Hariri supporters hold out little hope for change

Prime minister's resignation seen as doing little to change deadlock with Hizbollah

A worker is seen fixing a huge banner depicting Lebanese prime minister Saad al-Hariri, who resigned a fortnight ago during a visit to Saudi Arabia, in the southern city of Sidon, Lebanon, November 18, 2017. REUTERS/Ali Hashisho
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Saad Hariri’s supporters have been unusually quiet amid the political tensions triggered by his sudden resignation as Lebanon's prime minister two weeks ago.

Their failure to stage the large rallies seen during past political crises may be partly to do with the government ban on demonstrations imposed earlier this year. Gatherings planned immediately after Mr Hariri announced his decision from Saudi Arabia were quickly cancelled by his Future Movement party.

But many of his supporters also seem pessimistic about the possibility that any of the issues that led to his resignation can be resolved.

In Saida, Mr Hariri’s hometown on the Mediterranean south of Beirut, people said they were resigned to continued political instability.

"With a prime minister, without a prime minister, it’s the same,” said a man selling fruit who declined to give his name.

Lebanon went nearly two years without a government before Mr Hariri was appointed last December following a detente between the Future Movement and Hizbollah, whose rivalry has largely determined the course of Lebanese politics over the past decade.

However, he does not enjoy the same popularity as his father, a former prime minister and a construction magnate who is credited with helping rebuild Lebanon after its civil war ended in 1990.

“His father did a lot for Lebanon,” said Umm Ahmed, the owner of a clothing store who said she supported Saad Hariri but that he lacked the same political acumen as his father. “Nobody can replace” Rafik Hariri.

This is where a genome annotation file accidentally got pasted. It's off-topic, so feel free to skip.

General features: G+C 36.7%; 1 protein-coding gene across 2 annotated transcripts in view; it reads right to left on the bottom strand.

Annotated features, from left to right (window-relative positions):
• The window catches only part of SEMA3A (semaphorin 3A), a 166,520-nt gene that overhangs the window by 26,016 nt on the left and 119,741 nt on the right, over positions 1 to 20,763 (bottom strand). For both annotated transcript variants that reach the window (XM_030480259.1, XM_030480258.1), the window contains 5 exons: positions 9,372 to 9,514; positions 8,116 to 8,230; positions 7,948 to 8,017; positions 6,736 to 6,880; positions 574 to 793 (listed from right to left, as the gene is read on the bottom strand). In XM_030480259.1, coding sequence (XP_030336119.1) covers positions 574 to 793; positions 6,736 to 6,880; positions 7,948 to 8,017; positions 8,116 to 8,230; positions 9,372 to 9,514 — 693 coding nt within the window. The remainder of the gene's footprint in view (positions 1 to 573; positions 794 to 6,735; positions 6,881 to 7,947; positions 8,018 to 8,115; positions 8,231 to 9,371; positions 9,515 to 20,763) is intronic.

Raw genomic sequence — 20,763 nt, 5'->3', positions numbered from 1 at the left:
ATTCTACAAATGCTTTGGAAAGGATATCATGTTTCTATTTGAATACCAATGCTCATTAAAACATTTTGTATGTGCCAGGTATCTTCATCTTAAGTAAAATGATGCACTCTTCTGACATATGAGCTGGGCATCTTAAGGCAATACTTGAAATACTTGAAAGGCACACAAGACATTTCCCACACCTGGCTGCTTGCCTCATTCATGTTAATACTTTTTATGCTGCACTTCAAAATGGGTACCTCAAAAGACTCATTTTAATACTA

It was the elder Hariri’s assassination - blamed by many Lebanese on the Syrian government and Hizbollah - that suddenly thrust his son into a position of political leadership.

“The father was better,” said Osama Zayat, a convenience store owner. “The son was new to politics.”

Nonetheless, Lebanon’s Sunni community lacks another obvious leader. There have been repeated calls from all political players for Mr Hariri to return from Saudi Arabia, where he remained after announcing his resignation.

Mr Hariri has repeatedly refuted claims that he was under house arrest in Riyadh. On Saturday he announced after meeting French president Emmanuel Macron in Paris that he would be present at Lebanon's independence day celebrations on Wednesday.

“Let’s wait and see if he comes back,” Mr Zayat said. “If he will come back, all Sunnis will vote for him. We want him to come back. There is no one else to replace him.”


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In Saida, both supporters and detractors of Mr Hariri agreed that Lebanon's economic woes are just as pressing as its political crisis.